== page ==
By Jac Lauren
Dopamine dressing, the fashion trend of dressing for joy, is being talked about by everyone from Harper’s Bazaar to the ABC.
But for me – a neurodivergent, disabled, plus-sized woman – it is more than a trend, it is way to feel comfortable and confident in a world that does not accommodate my existence.
Exactly what it means, beyond the nebulous idea of dressing for joy, is poorly defined, but in the mainstream fashion press dopamine dressing has come to refer to bright colours, bold prints and, less commonly, comfortable items of clothing such as dungarees.
It is said to trigger the release of the neurotransmitter dopamine, which is associated with feelings of pleasure and reward. When we experience these feelings, we are likely to repeat the behaviours that triggered them. Because of this, dopamine dressing has the potential to become more than a trend for those who embrace it.
As a person with ADHD, dopamine dressing has become a way of life, one that started years before it became a trend.
The relationship between ADHD and dopamine is complex and not fully understood but it is widely accepted that people with ADHD have lower levels of dopamine than the general population. As a result, people with ADHD are chemically wired to seek dopamine.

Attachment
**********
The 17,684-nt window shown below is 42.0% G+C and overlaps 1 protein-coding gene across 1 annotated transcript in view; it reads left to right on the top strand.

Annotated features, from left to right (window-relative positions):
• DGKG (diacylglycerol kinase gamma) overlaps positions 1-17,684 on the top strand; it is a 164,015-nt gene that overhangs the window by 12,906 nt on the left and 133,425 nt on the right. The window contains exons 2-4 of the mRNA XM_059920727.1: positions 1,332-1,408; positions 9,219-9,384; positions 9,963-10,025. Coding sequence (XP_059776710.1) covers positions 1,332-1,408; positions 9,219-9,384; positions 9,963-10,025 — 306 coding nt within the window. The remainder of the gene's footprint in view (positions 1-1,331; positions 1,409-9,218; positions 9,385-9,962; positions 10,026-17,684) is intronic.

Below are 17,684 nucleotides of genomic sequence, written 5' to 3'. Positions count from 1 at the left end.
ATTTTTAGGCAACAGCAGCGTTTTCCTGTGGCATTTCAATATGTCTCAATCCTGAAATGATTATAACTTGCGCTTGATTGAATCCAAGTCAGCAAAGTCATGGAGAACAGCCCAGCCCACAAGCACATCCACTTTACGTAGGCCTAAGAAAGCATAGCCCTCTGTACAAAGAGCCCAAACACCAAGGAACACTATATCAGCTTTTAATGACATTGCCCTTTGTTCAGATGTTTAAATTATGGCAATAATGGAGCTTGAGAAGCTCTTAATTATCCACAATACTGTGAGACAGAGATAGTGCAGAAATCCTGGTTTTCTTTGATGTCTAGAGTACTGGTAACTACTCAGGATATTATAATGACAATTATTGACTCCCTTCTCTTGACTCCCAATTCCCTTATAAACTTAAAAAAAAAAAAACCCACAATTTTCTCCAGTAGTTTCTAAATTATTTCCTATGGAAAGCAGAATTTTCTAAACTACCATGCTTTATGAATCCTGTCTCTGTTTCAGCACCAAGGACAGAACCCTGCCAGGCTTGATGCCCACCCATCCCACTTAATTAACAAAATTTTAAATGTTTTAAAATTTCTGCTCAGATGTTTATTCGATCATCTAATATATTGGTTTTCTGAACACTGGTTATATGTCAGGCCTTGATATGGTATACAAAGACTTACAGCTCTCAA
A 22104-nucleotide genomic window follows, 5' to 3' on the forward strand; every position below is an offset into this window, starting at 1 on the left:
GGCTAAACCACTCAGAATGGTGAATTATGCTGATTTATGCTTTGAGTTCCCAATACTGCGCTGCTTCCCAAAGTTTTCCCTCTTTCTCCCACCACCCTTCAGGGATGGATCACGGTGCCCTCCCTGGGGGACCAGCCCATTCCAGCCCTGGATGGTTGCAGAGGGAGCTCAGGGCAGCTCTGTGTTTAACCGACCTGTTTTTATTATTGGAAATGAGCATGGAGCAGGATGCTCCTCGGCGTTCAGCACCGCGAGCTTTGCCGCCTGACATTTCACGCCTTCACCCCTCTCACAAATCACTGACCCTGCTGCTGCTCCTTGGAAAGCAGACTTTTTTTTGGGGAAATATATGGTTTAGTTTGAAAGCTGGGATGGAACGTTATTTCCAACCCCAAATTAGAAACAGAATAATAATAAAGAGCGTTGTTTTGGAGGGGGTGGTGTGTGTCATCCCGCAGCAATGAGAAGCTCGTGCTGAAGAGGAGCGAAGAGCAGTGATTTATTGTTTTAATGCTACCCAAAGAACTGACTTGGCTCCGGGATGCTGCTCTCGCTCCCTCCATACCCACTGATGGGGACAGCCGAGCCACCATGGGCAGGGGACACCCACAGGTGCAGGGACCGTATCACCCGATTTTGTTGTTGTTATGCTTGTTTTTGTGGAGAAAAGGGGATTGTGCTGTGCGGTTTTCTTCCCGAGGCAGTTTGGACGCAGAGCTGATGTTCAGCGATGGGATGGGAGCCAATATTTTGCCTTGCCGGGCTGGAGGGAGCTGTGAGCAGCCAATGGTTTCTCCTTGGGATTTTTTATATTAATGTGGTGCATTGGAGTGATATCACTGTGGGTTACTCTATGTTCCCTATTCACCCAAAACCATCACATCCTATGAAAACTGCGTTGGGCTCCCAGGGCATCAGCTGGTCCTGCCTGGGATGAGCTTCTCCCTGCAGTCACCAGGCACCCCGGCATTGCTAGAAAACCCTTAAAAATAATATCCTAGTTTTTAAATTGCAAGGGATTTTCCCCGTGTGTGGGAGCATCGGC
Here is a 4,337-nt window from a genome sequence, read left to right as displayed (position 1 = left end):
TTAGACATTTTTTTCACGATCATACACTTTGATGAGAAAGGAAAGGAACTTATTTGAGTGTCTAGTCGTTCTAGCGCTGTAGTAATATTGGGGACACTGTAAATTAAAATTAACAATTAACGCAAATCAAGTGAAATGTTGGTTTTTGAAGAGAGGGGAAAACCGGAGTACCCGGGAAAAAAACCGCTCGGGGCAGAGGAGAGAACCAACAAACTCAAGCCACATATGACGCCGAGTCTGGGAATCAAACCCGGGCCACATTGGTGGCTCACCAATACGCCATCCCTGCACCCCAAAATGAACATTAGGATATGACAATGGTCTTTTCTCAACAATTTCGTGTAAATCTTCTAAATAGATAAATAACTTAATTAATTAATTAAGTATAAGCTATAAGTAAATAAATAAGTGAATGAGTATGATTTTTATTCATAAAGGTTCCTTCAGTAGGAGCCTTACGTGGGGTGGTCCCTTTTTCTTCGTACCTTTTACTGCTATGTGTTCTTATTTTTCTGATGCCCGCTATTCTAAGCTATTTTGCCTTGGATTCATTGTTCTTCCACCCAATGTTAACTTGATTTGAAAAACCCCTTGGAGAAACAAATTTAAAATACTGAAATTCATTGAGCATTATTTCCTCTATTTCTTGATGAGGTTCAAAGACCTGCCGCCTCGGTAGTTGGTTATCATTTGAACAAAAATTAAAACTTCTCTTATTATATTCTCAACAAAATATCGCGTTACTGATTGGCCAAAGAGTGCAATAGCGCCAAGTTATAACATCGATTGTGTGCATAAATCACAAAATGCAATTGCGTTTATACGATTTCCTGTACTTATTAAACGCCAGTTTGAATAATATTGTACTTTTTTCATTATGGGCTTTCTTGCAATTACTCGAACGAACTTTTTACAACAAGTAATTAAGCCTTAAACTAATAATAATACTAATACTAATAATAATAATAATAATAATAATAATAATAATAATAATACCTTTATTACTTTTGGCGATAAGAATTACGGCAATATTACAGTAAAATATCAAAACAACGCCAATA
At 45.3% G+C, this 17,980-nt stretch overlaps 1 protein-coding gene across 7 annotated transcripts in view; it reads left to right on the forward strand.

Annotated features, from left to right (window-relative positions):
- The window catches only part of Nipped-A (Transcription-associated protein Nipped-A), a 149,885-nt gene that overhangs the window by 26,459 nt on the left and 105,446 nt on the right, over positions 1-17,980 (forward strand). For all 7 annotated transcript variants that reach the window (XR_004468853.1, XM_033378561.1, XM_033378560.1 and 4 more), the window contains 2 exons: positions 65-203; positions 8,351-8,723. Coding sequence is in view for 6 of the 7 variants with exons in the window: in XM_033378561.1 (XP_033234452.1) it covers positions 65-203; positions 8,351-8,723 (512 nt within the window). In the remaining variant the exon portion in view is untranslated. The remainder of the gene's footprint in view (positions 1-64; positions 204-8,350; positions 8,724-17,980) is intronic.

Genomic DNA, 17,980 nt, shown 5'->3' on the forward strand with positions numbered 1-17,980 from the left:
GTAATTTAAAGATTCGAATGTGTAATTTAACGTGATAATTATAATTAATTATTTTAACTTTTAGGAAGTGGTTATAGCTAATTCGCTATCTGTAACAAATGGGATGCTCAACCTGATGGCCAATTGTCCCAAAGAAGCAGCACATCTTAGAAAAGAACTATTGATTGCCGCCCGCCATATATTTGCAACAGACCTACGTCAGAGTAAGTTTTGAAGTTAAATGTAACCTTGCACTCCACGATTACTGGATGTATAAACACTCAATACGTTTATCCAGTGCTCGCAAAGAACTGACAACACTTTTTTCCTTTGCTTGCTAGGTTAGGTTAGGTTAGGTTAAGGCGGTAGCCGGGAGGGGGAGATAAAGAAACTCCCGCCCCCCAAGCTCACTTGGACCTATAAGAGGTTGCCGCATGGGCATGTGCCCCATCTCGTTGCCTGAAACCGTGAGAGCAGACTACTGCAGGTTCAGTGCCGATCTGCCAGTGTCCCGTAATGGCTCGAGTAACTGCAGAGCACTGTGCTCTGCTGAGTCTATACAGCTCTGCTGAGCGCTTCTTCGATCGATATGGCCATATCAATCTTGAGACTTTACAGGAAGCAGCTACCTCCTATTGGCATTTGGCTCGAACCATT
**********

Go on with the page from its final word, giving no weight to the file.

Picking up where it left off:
For people with ADHD, including myself, this is a simple, effective method of self-regulation. The bright colours, bold patterns and comfort help me feel “normal”.
In addition to the mood boost dressing for joy provides, dopamine dressing also gives me a sense of control over how I present to the world. As a mobility aid user, and a plus-sized woman, I have little control over the first impression I create.
Stereotypes abound about people like me and these caricatures strongly influence the impression I create but dopamine dressing allows me to take back some power, and some control, over my narrative.
Featured image: Dopamine dressing can deliver a boost to people with ADHD. Graphic/Picture: Jac Hope